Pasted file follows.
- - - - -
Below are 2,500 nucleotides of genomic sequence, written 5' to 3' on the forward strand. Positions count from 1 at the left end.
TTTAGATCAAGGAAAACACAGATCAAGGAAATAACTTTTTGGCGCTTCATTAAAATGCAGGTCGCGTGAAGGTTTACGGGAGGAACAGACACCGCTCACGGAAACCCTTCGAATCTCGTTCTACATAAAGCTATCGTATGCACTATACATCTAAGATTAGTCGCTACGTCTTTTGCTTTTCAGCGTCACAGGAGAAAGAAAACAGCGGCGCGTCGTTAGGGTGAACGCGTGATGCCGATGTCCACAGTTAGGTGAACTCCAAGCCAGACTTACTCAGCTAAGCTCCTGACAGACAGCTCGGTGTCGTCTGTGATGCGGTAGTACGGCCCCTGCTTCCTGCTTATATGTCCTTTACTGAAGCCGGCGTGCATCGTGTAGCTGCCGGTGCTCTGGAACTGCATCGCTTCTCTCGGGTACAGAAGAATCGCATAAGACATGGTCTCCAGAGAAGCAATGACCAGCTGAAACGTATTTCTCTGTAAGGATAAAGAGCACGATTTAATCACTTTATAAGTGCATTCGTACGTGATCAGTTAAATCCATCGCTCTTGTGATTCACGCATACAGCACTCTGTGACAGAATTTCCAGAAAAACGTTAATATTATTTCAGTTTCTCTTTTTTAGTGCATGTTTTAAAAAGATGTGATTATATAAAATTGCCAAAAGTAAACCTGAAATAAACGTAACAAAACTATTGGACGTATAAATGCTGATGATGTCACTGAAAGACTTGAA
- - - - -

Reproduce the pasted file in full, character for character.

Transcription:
Below are 2,500 nucleotides of genomic sequence, written 5' to 3' on the forward strand. Positions count from 1 at the left end.
TTTAGATCAAGGAAAACACAGATCAAGGAAATAACTTTTTGGCGCTTCATTAAAATGCAGGTCGCGTGAAGGTTTACGGGAGGAACAGACACCGCTCACGGAAACCCTTCGAATCTCGTTCTACATAAAGCTATCGTATGCACTATACATCTAAGATTAGTCGCTACGTCTTTTGCTTTTCAGCGTCACAGGAGAAAGAAAACAGCGGCGCGTCGTTAGGGTGAACGCGTGATGCCGATGTCCACAGTTAGGTGAACTCCAAGCCAGACTTACTCAGCTAAGCTCCTGACAGACAGCTCGGTGTCGTCTGTGATGCGGTAGTACGGCCCCTGCTTCCTGCTTATATGTCCTTTACTGAAGCCGGCGTGCATCGTGTAGCTGCCGGTGCTCTGGAACTGCATCGCTTCTCTCGGGTACAGAAGAATCGCATAAGACATGGTCTCCAGAGAAGCAATGACCAGCTGAAACGTATTTCTCTGTAAGGATAAAGAGCACGATTTAATCACTTTATAAGTGCATTCGTACGTGATCAGTTAAATCCATCGCTCTTGTGATTCACGCATACAGCACTCTGTGACAGAATTTCCAGAAAAACGTTAATATTATTTCAGTTTCTCTTTTTTAGTGCATGTTTTAAAAAGATGTGATTATATAAAATTGCCAAAAGTAAACCTGAAATAAACGTAACAAAACTATTGGACGTATAAATGCTGATGATGTCACTGAAAGACTTGAA